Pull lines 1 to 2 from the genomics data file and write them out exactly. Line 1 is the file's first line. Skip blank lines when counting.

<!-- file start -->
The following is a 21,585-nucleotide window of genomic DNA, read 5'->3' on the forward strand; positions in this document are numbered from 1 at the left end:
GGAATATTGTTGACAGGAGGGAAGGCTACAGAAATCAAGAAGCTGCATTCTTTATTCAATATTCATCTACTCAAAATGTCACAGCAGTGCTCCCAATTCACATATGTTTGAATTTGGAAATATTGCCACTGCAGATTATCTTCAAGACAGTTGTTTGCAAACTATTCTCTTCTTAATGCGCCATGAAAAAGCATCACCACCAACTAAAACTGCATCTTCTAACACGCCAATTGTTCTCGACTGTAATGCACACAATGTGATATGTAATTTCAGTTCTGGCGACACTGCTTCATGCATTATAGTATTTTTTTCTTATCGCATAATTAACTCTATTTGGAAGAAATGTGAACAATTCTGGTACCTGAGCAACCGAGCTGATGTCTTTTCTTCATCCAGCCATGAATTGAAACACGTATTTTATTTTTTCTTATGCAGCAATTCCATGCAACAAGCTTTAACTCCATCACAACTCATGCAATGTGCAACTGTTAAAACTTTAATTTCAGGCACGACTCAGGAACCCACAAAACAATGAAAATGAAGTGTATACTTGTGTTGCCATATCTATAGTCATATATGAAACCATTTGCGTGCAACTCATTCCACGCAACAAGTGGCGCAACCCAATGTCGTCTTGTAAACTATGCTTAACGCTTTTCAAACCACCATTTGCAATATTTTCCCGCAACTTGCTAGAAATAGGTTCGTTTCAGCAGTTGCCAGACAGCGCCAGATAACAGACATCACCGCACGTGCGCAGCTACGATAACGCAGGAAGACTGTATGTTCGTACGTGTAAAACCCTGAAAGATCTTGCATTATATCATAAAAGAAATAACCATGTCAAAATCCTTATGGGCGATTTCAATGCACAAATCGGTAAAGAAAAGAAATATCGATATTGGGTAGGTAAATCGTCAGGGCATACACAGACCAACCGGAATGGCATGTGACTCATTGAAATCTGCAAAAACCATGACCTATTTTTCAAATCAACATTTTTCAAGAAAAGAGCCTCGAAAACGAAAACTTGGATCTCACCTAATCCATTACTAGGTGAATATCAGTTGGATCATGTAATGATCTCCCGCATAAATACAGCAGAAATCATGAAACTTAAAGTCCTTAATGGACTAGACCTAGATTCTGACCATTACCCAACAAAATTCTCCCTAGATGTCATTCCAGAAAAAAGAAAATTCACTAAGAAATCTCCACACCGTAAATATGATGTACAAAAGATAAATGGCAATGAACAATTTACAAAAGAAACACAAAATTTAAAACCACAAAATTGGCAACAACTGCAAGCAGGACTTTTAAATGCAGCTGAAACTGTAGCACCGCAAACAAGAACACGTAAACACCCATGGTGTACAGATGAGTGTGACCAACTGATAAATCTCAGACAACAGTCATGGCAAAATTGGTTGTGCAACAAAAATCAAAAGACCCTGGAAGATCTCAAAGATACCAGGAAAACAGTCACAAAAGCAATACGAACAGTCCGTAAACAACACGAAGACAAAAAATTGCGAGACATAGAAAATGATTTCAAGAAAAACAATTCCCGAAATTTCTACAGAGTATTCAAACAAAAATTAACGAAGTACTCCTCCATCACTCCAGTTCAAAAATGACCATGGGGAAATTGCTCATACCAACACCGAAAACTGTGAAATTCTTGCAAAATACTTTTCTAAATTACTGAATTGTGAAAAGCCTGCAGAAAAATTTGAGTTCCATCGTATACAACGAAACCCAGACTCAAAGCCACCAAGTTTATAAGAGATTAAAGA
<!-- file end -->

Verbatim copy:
The following is a 21,585-nucleotide window of genomic DNA, read 5'->3' on the forward strand; positions in this document are numbered from 1 at the left end:
GGAATATTGTTGACAGGAGGGAAGGCTACAGAAATCAAGAAGCTGCATTCTTTATTCAATATTCATCTACTCAAAATGTCACAGCAGTGCTCCCAATTCACATATGTTTGAATTTGGAAATATTGCCACTGCAGATTATCTTCAAGACAGTTGTTTGCAAACTATTCTCTTCTTAATGCGCCATGAAAAAGCATCACCACCAACTAAAACTGCATCTTCTAACACGCCAATTGTTCTCGACTGTAATGCACACAATGTGATATGTAATTTCAGTTCTGGCGACACTGCTTCATGCATTATAGTATTTTTTTCTTATCGCATAATTAACTCTATTTGGAAGAAATGTGAACAATTCTGGTACCTGAGCAACCGAGCTGATGTCTTTTCTTCATCCAGCCATGAATTGAAACACGTATTTTATTTTTTCTTATGCAGCAATTCCATGCAACAAGCTTTAACTCCATCACAACTCATGCAATGTGCAACTGTTAAAACTTTAATTTCAGGCACGACTCAGGAACCCACAAAACAATGAAAATGAAGTGTATACTTGTGTTGCCATATCTATAGTCATATATGAAACCATTTGCGTGCAACTCATTCCACGCAACAAGTGGCGCAACCCAATGTCGTCTTGTAAACTATGCTTAACGCTTTTCAAACCACCATTTGCAATATTTTCCCGCAACTTGCTAGAAATAGGTTCGTTTCAGCAGTTGCCAGACAGCGCCAGATAACAGACATCACCGCACGTGCGCAGCTACGATAACGCAGGAAGACTGTATGTTCGTACGTGTAAAACCCTGAAAGATCTTGCATTATATCATAAAAGAAATAACCATGTCAAAATCCTTATGGGCGATTTCAATGCACAAATCGGTAAAGAAAAGAAATATCGATATTGGGTAGGTAAATCGTCAGGGCATACACAGACCAACCGGAATGGCATGTGACTCATTGAAATCTGCAAAAACCATGACCTATTTTTCAAATCAACATTTTTCAAGAAAAGAGCCTCGAAAACGAAAACTTGGATCTCACCTAATCCATTACTAGGTGAATATCAGTTGGATCATGTAATGATCTCCCGCATAAATACAGCAGAAATCATGAAACTTAAAGTCCTTAATGGACTAGACCTAGATTCTGACCATTACCCAACAAAATTCTCCCTAGATGTCATTCCAGAAAAAAGAAAATTCACTAAGAAATCTCCACACCGTAAATATGATGTACAAAAGATAAATGGCAATGAACAATTTACAAAAGAAACACAAAATTTAAAACCACAAAATTGGCAACAACTGCAAGCAGGACTTTTAAATGCAGCTGAAACTGTAGCACCGCAAACAAGAACACGTAAACACCCATGGTGTACAGATGAGTGTGACCAACTGATAAATCTCAGACAACAGTCATGGCAAAATTGGTTGTGCAACAAAAATCAAAAGACCCTGGAAGATCTCAAAGATACCAGGAAAACAGTCACAAAAGCAATACGAACAGTCCGTAAACAACACGAAGACAAAAAATTGCGAGACATAGAAAATGATTTCAAGAAAAACAATTCCCGAAATTTCTACAGAGTATTCAAACAAAAATTAACGAAGTACTCCTCCATCACTCCAGTTCAAAAATGACCATGGGGAAATTGCTCATACCAACACCGAAAACTGTGAAATTCTTGCAAAATACTTTTCTAAATTACTGAATTGTGAAAAGCCTGCAGAAAAATTTGAGTTCCATCGTATACAACGAAACCCAGACTCAAAGCCACCAAGTTTATAAGAGATTAAAGA